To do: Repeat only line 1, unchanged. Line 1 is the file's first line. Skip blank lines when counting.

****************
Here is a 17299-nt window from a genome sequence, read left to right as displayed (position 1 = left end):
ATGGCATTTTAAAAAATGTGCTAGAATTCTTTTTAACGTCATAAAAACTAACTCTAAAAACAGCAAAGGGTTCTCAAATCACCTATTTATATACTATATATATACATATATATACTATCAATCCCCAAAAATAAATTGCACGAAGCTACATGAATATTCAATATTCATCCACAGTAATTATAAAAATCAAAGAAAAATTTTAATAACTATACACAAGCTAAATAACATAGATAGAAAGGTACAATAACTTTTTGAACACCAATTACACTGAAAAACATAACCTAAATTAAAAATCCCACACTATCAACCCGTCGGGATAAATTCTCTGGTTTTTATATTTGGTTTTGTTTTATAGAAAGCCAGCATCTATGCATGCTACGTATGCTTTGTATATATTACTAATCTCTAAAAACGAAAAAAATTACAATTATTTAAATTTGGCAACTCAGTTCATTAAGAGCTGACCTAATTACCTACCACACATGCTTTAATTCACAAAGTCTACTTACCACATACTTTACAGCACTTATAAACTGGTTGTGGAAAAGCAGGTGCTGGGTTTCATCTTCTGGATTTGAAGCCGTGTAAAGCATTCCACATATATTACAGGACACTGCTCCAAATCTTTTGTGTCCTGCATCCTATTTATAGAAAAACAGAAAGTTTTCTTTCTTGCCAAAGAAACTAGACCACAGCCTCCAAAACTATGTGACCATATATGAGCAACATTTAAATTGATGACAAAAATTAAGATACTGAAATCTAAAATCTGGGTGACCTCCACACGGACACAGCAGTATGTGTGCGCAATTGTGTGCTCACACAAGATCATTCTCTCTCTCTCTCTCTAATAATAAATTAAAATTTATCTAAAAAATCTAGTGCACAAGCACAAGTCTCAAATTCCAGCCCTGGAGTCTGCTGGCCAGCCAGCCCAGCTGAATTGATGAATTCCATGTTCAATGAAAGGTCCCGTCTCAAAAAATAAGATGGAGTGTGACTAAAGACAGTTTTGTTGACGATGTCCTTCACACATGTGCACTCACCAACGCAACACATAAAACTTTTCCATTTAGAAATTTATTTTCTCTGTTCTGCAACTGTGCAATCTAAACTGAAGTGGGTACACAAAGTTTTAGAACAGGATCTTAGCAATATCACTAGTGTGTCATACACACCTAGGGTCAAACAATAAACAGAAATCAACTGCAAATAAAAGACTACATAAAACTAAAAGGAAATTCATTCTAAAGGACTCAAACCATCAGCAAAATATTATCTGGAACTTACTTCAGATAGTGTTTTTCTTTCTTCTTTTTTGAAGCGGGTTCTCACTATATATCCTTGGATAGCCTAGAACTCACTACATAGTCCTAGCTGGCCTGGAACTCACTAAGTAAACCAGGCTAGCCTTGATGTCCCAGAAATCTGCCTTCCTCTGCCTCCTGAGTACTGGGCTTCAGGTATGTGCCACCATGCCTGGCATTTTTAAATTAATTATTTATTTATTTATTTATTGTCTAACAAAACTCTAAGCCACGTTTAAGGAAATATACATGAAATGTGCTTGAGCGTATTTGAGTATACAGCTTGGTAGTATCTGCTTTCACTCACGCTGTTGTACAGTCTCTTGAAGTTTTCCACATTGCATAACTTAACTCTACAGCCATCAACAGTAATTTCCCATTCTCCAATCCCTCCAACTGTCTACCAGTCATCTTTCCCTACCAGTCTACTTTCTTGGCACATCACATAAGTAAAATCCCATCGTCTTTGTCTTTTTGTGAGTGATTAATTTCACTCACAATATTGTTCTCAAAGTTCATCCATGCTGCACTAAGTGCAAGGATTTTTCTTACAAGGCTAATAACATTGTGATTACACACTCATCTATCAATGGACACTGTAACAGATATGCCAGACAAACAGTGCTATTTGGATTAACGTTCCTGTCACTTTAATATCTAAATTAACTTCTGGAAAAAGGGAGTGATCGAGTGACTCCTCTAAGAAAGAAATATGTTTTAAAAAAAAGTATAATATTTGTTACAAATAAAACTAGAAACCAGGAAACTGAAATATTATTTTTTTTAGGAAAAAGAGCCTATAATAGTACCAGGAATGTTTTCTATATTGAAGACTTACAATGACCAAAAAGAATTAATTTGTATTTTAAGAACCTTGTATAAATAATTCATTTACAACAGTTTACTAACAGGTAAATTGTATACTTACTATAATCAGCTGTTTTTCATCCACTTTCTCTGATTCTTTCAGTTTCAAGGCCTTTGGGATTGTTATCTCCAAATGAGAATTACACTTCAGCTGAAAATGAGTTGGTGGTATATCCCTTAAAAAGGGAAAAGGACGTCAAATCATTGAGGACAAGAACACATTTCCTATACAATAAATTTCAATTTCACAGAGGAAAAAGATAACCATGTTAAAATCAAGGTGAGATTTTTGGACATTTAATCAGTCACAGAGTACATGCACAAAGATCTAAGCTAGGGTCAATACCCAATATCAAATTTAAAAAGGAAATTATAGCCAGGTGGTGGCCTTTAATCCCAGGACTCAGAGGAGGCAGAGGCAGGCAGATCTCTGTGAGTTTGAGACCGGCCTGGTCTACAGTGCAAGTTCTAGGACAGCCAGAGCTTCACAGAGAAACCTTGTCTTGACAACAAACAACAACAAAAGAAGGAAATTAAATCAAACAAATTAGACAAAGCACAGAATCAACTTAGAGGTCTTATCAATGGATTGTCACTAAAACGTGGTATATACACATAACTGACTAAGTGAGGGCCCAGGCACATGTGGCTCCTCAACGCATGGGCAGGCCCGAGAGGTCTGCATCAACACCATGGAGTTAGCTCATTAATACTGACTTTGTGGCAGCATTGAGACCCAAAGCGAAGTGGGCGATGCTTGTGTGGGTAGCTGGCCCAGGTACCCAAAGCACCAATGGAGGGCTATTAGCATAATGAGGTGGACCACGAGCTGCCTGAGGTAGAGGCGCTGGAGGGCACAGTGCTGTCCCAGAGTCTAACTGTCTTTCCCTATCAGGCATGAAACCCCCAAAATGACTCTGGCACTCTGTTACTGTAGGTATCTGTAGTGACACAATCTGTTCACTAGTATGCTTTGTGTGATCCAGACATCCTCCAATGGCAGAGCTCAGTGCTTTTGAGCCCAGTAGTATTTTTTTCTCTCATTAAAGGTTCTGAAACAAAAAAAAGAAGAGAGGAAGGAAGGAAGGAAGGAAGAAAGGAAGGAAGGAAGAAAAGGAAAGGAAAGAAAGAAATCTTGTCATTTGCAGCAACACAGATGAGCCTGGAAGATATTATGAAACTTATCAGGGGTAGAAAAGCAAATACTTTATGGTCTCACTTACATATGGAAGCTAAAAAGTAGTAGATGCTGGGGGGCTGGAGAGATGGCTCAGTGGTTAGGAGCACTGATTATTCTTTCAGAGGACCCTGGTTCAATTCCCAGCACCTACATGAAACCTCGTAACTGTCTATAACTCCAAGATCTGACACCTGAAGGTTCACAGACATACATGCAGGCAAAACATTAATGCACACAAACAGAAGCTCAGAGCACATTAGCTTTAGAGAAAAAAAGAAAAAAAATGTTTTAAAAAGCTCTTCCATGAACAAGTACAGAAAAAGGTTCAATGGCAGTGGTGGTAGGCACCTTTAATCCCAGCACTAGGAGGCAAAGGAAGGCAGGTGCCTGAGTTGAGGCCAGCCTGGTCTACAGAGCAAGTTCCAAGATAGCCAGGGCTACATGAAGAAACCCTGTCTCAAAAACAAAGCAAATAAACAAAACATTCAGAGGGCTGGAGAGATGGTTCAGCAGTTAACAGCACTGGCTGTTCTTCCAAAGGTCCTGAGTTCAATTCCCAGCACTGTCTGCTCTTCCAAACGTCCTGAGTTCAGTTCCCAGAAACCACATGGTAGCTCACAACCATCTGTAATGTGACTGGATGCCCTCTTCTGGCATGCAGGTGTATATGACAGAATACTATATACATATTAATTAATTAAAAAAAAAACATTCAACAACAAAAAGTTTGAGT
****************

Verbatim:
Here is a 17299-nt window from a genome sequence, read left to right as displayed (position 1 = left end):